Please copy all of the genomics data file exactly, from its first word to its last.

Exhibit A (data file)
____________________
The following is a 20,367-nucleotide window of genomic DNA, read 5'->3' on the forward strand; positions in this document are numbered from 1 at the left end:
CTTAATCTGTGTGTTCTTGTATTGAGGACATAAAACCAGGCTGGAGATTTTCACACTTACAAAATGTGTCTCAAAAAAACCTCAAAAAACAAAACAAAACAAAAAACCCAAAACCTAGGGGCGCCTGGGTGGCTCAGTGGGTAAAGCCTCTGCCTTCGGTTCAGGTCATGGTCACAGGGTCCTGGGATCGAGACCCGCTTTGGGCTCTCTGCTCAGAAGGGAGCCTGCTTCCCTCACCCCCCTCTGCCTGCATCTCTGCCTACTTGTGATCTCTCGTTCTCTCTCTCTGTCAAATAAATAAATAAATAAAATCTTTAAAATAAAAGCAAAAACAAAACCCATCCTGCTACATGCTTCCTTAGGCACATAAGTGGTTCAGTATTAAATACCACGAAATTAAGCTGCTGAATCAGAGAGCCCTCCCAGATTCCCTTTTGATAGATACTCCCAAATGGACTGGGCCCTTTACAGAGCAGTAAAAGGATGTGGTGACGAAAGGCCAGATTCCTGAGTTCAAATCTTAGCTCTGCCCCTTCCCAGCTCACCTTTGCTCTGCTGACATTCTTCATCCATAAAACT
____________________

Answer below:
The following is a 20,367-nucleotide window of genomic DNA, read 5'->3' on the forward strand; positions in this document are numbered from 1 at the left end:
CTTAATCTGTGTGTTCTTGTATTGAGGACATAAAACCAGGCTGGAGATTTTCACACTTACAAAATGTGTCTCAAAAAAACCTCAAAAAACAAAACAAAACAAAAAACCCAAAACCTAGGGGCGCCTGGGTGGCTCAGTGGGTAAAGCCTCTGCCTTCGGTTCAGGTCATGGTCACAGGGTCCTGGGATCGAGACCCGCTTTGGGCTCTCTGCTCAGAAGGGAGCCTGCTTCCCTCACCCCCCTCTGCCTGCATCTCTGCCTACTTGTGATCTCTCGTTCTCTCTCTCTGTCAAATAAATAAATAAATAAAATCTTTAAAATAAAAGCAAAAACAAAACCCATCCTGCTACATGCTTCCTTAGGCACATAAGTGGTTCAGTATTAAATACCACGAAATTAAGCTGCTGAATCAGAGAGCCCTCCCAGATTCCCTTTTGATAGATACTCCCAAATGGACTGGGCCCTTTACAGAGCAGTAAAAGGATGTGGTGACGAAAGGCCAGATTCCTGAGTTCAAATCTTAGCTCTGCCCCTTCCCAGCTCACCTTTGCTCTGCTGACATTCTTCATCCATAAAACT